Assessment & evaluation in AAC does not end once an individual possesses a communication device. Ongoing collection of information about linguistic, operational, social and strategic competence must occur long-term to inform intervention goals, monitor communication development & determine if the individual is achieving maximum benefit from their device. This involves the collection of communication data to measure change. Cross & Segalman (2016) state that “To make a statement about change in the absence of some kind of metric is speculation and not evidence, and it is important that evidence drive educational and clinical practice.” So, what methods can we use to obtain such evidence?
Low-tech data collection tools are very important. They can be highly qualitative & are easy to use & adjust for different contexts. You can find useful tools for collecting observation data in the Resources section of our website.
However, the process of collecting written information may interfere with the interaction itself, & information may be missed. It may also be a challenge to record enough video or audio during therapy sessions to provide adequate data, as the language samples collected may not be large enough to provide a representative sample of an individual's communication. It is important to supplement this with high-tech data collection.
Some speech-generating devices use automated data logging (ADL) to continuously collect information about how the device is used.
Lesher et al (2000) specified a set of fundamental events that could be tracked using ADL, including:
- Time: A timestamp to mark exactly when the event took place
- Output: Any output, i.e. speech/text generated by the individual
- Action: Actions such as key presses, page changes
- Input: Markers to show input used to generate speech (e.g. touch screen, mouse)
- Type: Whether the action was a character, numeral, navigation key etc
- Context: Words/characters that precede an entry to provide context
- Page: The name of the page where the selection was made
In Liberator's devices, data logs are stored as 'Language Activity Monitor' (LAM) files. This setting is off by default and must be turned on in the settings. LAM files are text files that can be analysed to gain information such as to when different parts of speech are employed & lexical diversity, as well as how & when the device is used. Such information can be incorporated for trial & initial assessment purposes, as well as for ongoing evaluation.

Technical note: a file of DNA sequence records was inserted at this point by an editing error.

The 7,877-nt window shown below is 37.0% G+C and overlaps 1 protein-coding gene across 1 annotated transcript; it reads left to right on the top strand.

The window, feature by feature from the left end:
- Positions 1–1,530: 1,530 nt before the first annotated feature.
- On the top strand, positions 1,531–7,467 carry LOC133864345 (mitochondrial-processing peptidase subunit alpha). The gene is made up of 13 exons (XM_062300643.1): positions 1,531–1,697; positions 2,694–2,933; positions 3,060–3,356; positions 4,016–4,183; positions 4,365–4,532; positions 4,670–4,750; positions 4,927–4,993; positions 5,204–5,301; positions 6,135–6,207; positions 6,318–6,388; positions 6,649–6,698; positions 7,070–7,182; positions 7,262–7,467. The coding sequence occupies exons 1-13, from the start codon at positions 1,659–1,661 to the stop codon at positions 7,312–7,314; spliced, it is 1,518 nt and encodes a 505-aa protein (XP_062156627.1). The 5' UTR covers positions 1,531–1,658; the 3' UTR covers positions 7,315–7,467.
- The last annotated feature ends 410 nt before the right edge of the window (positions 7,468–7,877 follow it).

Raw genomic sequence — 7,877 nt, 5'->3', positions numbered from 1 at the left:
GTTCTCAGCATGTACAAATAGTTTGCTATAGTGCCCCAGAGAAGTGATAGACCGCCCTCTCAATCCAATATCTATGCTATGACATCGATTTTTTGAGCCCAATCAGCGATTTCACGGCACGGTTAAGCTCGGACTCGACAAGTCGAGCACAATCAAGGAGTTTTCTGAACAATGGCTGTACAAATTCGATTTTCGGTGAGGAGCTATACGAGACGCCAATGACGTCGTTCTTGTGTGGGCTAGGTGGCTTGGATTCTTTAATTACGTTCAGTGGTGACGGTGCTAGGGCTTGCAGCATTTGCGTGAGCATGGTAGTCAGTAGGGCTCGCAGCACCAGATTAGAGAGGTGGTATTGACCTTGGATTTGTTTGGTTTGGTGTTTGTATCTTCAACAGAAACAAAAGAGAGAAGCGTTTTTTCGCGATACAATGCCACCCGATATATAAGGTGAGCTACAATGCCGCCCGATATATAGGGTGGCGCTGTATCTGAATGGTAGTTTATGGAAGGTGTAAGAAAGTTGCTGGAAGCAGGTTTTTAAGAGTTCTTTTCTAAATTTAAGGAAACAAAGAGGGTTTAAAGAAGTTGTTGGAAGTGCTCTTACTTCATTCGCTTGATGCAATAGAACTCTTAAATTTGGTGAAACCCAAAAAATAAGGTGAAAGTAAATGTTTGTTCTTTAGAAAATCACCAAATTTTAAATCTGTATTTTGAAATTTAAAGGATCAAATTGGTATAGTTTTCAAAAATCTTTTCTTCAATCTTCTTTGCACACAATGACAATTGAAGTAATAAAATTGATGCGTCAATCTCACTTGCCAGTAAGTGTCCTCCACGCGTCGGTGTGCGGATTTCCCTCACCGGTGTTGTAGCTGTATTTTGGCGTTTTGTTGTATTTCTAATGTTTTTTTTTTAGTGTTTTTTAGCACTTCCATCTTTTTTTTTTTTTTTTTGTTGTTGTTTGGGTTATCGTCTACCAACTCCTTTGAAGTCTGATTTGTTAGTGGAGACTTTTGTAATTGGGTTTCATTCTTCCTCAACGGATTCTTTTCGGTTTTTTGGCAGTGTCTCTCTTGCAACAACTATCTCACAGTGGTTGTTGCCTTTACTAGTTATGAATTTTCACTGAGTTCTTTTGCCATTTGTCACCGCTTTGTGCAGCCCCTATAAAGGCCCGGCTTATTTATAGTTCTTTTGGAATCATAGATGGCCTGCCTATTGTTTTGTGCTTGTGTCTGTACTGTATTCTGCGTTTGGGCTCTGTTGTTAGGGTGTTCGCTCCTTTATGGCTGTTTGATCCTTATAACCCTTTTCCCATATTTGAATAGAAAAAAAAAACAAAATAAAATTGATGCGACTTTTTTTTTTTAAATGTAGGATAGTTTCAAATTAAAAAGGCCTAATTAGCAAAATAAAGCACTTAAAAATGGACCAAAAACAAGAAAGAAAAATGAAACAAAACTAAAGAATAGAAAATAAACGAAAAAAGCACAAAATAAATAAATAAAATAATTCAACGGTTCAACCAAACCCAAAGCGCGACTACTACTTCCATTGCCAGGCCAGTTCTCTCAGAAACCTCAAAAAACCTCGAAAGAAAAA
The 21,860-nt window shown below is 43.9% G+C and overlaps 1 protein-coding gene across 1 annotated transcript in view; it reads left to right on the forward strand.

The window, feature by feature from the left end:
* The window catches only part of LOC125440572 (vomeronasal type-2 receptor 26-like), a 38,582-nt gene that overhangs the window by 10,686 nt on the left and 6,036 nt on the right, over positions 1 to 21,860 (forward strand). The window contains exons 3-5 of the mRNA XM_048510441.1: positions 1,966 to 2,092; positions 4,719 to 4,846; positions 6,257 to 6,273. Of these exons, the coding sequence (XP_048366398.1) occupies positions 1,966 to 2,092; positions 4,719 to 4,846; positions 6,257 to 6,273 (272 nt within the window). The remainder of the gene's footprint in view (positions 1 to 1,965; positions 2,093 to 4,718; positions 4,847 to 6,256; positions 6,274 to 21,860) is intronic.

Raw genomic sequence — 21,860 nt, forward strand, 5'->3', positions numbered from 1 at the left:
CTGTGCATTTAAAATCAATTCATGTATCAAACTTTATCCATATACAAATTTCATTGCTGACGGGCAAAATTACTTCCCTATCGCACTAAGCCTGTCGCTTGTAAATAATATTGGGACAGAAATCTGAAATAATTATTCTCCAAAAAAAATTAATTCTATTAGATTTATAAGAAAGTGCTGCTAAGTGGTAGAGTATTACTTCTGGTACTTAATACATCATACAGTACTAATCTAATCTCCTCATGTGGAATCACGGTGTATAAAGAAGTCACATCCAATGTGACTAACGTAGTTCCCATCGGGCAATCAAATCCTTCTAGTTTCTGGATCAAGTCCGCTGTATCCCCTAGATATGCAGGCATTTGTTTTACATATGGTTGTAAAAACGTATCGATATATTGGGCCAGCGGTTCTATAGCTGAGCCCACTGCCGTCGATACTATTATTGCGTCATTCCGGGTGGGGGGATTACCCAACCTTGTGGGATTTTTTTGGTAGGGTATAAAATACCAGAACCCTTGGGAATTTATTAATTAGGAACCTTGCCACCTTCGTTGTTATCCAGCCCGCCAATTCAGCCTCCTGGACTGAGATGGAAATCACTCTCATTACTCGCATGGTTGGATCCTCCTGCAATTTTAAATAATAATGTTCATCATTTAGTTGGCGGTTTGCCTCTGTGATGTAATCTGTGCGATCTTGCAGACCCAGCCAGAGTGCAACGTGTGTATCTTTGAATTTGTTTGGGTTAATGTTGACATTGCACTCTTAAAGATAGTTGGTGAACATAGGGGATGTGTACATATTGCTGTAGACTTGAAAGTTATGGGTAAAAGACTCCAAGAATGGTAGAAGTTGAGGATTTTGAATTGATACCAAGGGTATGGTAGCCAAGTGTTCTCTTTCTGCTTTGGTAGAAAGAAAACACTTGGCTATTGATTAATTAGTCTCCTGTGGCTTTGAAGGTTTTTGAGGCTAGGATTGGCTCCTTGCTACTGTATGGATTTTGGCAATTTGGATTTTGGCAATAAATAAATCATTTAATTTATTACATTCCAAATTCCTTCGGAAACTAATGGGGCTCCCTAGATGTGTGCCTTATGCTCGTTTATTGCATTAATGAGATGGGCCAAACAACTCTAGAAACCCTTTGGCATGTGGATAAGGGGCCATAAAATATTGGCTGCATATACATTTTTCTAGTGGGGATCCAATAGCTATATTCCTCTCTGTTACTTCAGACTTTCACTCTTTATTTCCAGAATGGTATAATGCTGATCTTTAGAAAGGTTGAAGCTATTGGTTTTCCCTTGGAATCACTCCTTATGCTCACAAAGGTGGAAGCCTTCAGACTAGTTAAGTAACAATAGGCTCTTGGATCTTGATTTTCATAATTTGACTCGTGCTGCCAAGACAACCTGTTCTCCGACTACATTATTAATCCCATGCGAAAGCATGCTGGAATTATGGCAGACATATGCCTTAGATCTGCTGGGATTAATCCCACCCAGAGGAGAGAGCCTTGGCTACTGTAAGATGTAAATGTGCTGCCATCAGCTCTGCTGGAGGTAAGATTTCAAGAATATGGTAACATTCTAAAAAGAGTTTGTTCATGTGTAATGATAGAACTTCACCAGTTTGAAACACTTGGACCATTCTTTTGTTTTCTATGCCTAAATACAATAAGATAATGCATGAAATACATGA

An example of a LAM file section:
In addition to a timestamp, each line will contain a marker that tells us more about the key activation, e.g. 'LOC' = the location on the grid of the key selected, 'SEM' = a word produced using Semantic Compaction, 'SPE' = a letter selected from the device keyboard. This information is detailed & valuable; however, it can be difficult and time-consuming to interpret. Several manual and semi-automated systems have been developed to assist in this process, such as QUAD - Quick AAC Development Profile (Cross, 2010) or SALT - The Systematic Analysis of Language Transcripts (Miller and Chapman, 1983).
The Realize Language system is a more recent offering, being an effective and user-friendly online tool to assist with analysis of these data files. This is a subscription-based service available at https://realizelanguage.com/. The system is not designed to provide interpretation of results or strategic answers; but to make the data easy to inspect for all team members, including therapists, families and people who use AAC. Realize allows for data to be analysed in terms of…
- Word frequency
- Parts of speech
- Performance against target vocabulary
- Daily/weekly/monthly device use
- Search for specific instances of words
Davidson & Hettenhausen (2016) reported successful outcomes using Realize Language with a school-based AAC team, & found:
- The word cloud made data more approachable for the parent, was motivational for the teacher's aide
- Increased communication between team members reported
- They were able to identify need to increase certain parts of speech
You can find out more about using the Realize Language tool, by visiting the Resources section of our website.
For further reading about Data Logging & Analysis:
- Cross & Segalman, 2016. The Realize Language System: An Online SGD Data Log Analysis Tool. Assistive Technology Outcomes and Benefits, Volume 10, Summer 2016, Volume 1 pp 74-93. Available online: www.atia.org/atob
Link to full paper: https://realizelanguage.com/info/assets/pdf/cross_and_segalman_2016_the_realize_language_system_an_online_sgd_data.pdf
- Lesher et al 2000. A universal logging for augmentative communication. Paper presented at the 2000 CSUN Conference, Los Angeles.
Link to full paper: http://www.csun.edu/~hfdss006/conf/2000/proceedings/0088Lesher.htm
- Davidson, K., & Hettenhausen, A. (2016). Using Automated Data Logging to Track Progress & Plan Intervention: A Case Study. Paper presented at the 2016 ISAAC Conference, Toronto, Canada.
Link to full paper: https://realizelanguage.com/info/assets/pdf/davidson_and_hettenhausen_2016_using_adl_case_study_outline.pdf